Ziolkowski makes effective use of doubling in this novel. As brothers, Seth and Lewis are complimentary opposites: Lewis the perennially safe one and Seth the one who dives headfirst into danger. (Lewis even mentions several times feeling that he and Abby are parenting Seth together.) Seth represents the dangerous side of Lewis’ choice to align himself with his mother rather than his father. Abby courts chaos but is not herself chaotic – it is Seth who embodies this excess of disorder. Furthermore, Abby’s yard – in which Bishop lives in a tent – is overgrown with weeds and regularly frowned at by the Baptist minister who lives next door. Throughout the novel, whenever Lewis is frustrated by the chaos of his mother’s household, he wants to go outside and hack at the leaves with a machete: “There’s a species of tough, sinewy weed he has to seize like hair and hack away at before he can sever it. Viscous white sap oozes down the stumps and into the earth… There’s a stout-stalked, sinewy plant the color of rhubarb that crumples in his hand like a windpipe when he tries to snap it off, smears his fingers with wet fiber. Ants, beetles, crickets, spiders and insects he can’t name flee as before a fire. Bits of plant gore cling to his sweat-soaked T-shirt. Pausing to catch his breath, he closes his eyes, hears himself murmur I’m sorry” (202). When he visits his grandparents in Cambridge, there is a parallel scene in which he is invited into his grandmother’s garden for “career counseling”: while they discuss his future, they prune tomatoes together. His grandmother says, “You’re being dragged down. You must decide who’s side you’re on, Lewis, that of the weeds or that of the tomatoes.”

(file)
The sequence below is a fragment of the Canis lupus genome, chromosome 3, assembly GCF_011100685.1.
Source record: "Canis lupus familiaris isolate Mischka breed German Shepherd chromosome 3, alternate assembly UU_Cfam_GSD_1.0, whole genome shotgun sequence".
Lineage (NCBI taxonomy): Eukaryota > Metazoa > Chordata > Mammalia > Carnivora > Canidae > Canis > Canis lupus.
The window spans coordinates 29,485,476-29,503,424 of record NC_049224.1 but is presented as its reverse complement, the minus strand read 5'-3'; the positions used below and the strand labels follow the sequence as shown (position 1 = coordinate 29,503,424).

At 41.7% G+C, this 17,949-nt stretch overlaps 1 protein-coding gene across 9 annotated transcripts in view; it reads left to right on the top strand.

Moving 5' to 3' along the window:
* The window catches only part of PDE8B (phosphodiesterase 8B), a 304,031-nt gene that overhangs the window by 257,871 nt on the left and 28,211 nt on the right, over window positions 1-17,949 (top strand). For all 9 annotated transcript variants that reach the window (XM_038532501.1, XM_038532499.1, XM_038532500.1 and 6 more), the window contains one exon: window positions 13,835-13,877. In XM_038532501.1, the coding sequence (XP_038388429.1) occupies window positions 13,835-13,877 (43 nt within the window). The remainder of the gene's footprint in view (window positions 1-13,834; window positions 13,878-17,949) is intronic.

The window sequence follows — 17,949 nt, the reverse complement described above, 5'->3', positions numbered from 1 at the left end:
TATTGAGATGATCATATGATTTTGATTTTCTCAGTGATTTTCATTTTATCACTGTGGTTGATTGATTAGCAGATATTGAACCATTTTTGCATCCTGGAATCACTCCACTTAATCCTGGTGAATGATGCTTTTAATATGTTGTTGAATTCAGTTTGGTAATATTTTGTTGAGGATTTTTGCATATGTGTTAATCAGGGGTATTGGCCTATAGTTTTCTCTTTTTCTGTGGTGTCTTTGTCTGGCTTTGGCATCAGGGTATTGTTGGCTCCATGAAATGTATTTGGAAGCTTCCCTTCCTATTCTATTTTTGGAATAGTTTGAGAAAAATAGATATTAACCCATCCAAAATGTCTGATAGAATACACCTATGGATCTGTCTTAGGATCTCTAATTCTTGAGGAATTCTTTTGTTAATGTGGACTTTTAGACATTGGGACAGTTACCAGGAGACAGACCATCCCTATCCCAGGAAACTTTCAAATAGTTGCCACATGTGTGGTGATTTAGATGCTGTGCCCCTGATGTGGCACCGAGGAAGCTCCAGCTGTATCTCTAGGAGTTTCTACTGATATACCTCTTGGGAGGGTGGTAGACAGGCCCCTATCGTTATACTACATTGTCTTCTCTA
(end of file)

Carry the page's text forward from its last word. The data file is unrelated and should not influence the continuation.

Great line. But it’s the apostrophe error that really gives it its brilliance, don’t you think? But more on that later.
A garden is never just a garden. A garden is always all tied up in legends of Eden – with the idea of a perfect world from which humans were evicted because of their hubris and ingratitude AND with the ongoing tradition of man’s struggles to control his environment. Lewis’ father’s family, with their Ph.D’s and their European tours and their perfect tomatoes, are suggestive of Cain the farmer, who settled and populated the earth and suffered and tilled his brother’s blood into the soil. Abby and Seth and Grateful Gaia are more like Abel, the shepherd who roamed the earth, caring for its creatures without digging into its crust to plow fields and build structures. They coexist with weeds and tornadoes without trying to subdue them. And both mythology and history suggest that the Cains of the world usually end up killing the Abels, or at least creating their spiritual death through excessive domination and control.